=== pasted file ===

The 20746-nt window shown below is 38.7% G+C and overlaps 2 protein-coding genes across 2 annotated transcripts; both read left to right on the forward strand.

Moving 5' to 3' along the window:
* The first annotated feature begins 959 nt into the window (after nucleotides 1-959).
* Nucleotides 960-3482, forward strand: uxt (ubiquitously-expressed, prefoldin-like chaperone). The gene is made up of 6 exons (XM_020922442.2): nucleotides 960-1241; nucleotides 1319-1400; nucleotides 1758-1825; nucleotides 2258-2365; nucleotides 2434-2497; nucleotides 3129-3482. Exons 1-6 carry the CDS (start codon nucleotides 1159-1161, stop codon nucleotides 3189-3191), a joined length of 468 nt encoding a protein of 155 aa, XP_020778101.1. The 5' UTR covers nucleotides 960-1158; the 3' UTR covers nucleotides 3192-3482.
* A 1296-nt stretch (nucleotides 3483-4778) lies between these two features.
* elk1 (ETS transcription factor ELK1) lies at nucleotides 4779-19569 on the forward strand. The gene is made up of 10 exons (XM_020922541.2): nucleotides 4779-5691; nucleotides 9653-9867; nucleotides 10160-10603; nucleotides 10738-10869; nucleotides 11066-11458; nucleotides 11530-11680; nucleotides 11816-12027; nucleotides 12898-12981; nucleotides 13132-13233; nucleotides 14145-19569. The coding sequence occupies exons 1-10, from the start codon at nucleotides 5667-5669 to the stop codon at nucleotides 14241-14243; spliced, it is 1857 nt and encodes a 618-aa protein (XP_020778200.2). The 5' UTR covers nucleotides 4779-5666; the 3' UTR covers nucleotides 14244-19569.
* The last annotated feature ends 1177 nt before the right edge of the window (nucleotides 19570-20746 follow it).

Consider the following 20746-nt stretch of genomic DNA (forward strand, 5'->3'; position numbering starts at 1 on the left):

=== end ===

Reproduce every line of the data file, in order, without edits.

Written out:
The 20746-nt window shown below is 38.7% G+C and overlaps 2 protein-coding genes across 2 annotated transcripts; both read left to right on the forward strand.

Moving 5' to 3' along the window:
* The first annotated feature begins 959 nt into the window (after nucleotides 1-959).
* Nucleotides 960-3482, forward strand: uxt (ubiquitously-expressed, prefoldin-like chaperone). The gene is made up of 6 exons (XM_020922442.2): nucleotides 960-1241; nucleotides 1319-1400; nucleotides 1758-1825; nucleotides 2258-2365; nucleotides 2434-2497; nucleotides 3129-3482. Exons 1-6 carry the CDS (start codon nucleotides 1159-1161, stop codon nucleotides 3189-3191), a joined length of 468 nt encoding a protein of 155 aa, XP_020778101.1. The 5' UTR covers nucleotides 960-1158; the 3' UTR covers nucleotides 3192-3482.
* A 1296-nt stretch (nucleotides 3483-4778) lies between these two features.
* elk1 (ETS transcription factor ELK1) lies at nucleotides 4779-19569 on the forward strand. The gene is made up of 10 exons (XM_020922541.2): nucleotides 4779-5691; nucleotides 9653-9867; nucleotides 10160-10603; nucleotides 10738-10869; nucleotides 11066-11458; nucleotides 11530-11680; nucleotides 11816-12027; nucleotides 12898-12981; nucleotides 13132-13233; nucleotides 14145-19569. The coding sequence occupies exons 1-10, from the start codon at nucleotides 5667-5669 to the stop codon at nucleotides 14241-14243; spliced, it is 1857 nt and encodes a 618-aa protein (XP_020778200.2). The 5' UTR covers nucleotides 4779-5666; the 3' UTR covers nucleotides 14244-19569.
* The last annotated feature ends 1177 nt before the right edge of the window (nucleotides 19570-20746 follow it).

Consider the following 20746-nt stretch of genomic DNA (forward strand, 5'->3'; position numbering starts at 1 on the left):